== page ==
About a year and a half ago I saw previews for a new show. They looked interesting and it looked to be well done. I was intrigued. I missed the night of the premier, and before I even had a chance to look it up and watch it, I had gotten handfuls of messages from people saying I HAD to watch this show. They told me it was life changing and so well done and just real. All things I appreciate, don’t get me wrong. But after one episode — really? People thought I could really relate because apparently a couple’s baby dies and then they adopt another one — who just so happens to be black. All of these things are true in my life.
But the more people told me I should watch it, the less I wanted to. Maybe that is just pure stubbornness on my part.
As time went on the buzz settled down, but being as popular of a TV show as it is, people talk about it often. I’ve never watched one minute of one episode, but here is what I can tell you: it is on Tuesday nights. If it is ever canceled for something as minuscule as a national emergency, there will be revolution and chaos. You see, on Tuesdays my Facebook feed starts to fill with statuses like “Can’t wait for tonight. I’ve got the tissues ready” and “What family??! Tonight is This Is Us time.” And don’t even try to be on Facebook after 9pm on Tuesday nights if you don’t watch This Is Us. Unless you like to see people talking about crying — then you would want to be on there, because apparently This Is Us makes people cry A LOT. Wednesdays my feed is full of people talking about how much they cried and how sad they are and how good the show is, but in my mind those things don’t go together. So when someone tells me that I just HAVE TO WATCH This Is Us, it just.doesn’t.sound.very.good.to.me. I don’t want to cry week after week.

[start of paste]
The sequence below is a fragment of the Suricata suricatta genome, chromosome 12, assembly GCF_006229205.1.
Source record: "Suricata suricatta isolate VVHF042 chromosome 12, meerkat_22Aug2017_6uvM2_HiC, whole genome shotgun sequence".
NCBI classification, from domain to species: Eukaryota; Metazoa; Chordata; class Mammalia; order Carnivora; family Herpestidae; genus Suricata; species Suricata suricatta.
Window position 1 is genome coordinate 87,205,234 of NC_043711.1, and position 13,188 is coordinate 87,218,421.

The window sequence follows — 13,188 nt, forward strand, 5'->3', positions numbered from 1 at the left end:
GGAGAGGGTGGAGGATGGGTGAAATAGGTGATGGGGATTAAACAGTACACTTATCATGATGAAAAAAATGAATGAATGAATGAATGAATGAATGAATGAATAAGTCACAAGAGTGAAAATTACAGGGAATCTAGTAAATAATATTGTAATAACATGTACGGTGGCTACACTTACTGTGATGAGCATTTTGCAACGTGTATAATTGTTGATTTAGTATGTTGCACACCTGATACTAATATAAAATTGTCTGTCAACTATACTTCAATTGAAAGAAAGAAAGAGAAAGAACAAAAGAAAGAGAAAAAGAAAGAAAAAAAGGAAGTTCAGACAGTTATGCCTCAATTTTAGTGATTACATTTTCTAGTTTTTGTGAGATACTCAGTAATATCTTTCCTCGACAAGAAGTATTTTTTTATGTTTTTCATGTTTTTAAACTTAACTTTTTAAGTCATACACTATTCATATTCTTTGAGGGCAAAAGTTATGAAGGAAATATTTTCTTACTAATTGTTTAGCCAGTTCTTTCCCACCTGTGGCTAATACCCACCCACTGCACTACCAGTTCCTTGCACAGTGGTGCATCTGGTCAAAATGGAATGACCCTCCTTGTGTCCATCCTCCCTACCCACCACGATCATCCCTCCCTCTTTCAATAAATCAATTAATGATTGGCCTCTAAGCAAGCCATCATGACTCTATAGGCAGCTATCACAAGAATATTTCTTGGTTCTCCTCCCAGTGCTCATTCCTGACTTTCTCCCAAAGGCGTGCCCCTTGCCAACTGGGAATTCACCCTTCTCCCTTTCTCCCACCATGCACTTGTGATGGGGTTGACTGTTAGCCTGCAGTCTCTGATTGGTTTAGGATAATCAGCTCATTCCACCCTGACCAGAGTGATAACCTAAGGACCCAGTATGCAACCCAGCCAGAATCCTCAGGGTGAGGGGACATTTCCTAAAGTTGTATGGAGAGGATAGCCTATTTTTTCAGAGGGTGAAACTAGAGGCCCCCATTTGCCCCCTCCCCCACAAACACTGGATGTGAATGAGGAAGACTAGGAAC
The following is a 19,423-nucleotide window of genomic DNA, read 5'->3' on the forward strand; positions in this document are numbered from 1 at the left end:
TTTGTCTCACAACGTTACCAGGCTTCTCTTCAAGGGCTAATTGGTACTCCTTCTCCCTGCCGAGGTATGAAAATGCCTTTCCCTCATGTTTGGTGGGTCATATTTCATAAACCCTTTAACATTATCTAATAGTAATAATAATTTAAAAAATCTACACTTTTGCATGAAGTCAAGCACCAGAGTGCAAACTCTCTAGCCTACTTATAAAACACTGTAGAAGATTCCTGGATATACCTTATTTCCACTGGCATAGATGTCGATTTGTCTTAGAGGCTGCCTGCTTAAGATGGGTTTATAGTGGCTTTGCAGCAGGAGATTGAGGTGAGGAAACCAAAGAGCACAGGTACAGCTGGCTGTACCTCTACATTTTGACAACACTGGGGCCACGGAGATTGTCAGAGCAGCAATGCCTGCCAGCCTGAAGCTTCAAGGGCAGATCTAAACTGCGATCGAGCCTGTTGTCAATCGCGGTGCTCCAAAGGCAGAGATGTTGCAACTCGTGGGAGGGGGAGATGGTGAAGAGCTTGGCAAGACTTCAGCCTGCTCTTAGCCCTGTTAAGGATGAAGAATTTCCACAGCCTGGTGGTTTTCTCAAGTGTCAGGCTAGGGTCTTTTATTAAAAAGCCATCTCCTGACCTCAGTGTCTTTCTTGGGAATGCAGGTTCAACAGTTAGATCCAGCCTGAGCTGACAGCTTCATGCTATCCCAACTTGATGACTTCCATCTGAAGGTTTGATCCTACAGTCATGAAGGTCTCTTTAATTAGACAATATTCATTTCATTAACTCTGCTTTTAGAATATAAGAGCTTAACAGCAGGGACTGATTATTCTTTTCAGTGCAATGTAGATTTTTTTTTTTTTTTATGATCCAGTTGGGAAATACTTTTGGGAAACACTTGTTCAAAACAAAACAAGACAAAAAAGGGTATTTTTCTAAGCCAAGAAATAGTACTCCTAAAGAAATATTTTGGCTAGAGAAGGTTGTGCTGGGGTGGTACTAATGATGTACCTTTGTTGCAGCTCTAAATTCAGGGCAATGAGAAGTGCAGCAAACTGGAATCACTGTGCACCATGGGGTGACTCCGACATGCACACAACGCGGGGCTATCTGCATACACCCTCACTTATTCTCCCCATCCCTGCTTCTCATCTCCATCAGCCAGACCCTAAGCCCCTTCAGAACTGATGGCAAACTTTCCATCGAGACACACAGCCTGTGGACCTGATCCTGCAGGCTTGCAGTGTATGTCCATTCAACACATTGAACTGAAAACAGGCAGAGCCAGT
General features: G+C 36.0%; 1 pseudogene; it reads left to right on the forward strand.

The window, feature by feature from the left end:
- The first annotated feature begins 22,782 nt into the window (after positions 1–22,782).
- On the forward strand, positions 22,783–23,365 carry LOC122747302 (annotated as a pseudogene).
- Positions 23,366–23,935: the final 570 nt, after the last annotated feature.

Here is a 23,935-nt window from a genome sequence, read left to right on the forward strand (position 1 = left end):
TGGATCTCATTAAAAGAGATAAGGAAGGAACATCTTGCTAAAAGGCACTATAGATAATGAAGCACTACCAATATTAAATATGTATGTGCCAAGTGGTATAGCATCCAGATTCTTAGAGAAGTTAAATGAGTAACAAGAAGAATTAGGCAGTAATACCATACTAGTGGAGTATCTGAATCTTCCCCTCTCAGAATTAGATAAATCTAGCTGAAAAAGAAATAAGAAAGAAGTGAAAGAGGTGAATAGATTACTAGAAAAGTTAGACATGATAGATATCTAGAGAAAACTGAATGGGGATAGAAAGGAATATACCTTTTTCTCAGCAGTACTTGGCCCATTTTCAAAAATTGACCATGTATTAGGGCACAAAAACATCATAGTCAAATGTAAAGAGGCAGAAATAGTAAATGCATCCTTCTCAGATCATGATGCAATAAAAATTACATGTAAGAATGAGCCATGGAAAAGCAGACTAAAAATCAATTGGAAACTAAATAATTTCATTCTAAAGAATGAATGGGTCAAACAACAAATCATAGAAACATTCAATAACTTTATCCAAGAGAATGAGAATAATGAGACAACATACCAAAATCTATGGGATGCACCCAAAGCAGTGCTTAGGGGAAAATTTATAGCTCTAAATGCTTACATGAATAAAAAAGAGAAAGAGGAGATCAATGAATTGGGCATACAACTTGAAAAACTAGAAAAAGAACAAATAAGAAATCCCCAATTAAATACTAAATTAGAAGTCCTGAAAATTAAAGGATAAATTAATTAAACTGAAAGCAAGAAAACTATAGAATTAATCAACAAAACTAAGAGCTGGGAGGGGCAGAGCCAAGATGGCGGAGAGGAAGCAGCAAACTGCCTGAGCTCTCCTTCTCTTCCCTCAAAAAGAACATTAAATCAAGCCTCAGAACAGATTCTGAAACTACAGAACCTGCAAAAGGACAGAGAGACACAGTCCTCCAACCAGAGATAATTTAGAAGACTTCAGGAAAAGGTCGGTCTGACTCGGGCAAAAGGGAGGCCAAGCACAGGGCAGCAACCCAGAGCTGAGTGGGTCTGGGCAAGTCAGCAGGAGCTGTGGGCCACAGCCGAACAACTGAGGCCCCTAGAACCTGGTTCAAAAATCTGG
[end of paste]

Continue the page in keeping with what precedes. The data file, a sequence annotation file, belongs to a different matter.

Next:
You see, my life is This Is Us.
Not in the sense that I watch the show and love it so much and it is my life. No, I mean I don’t watch the show because I live a real version of the show. My baby did die after birth, and I have adopted two children from foster care (which is apparently another subject the show touches on and another reason why I should watch it, I am told). One of our adopted children is black, so we are a transracial family. My girls have struggles from their early lives that they have to deal with on a daily basis and maybe always will have to deal with. My oldest had grieving parents when his brother died and then went through many kids coming and going in our home as we were a foster family. None of this even touches upon the real life issues that everyone has — the fighting with your spouse, the yelling at your kids and then feeling like crap because you yelled at your kids, the grocery store trips again and again and again, the never-ending laundry.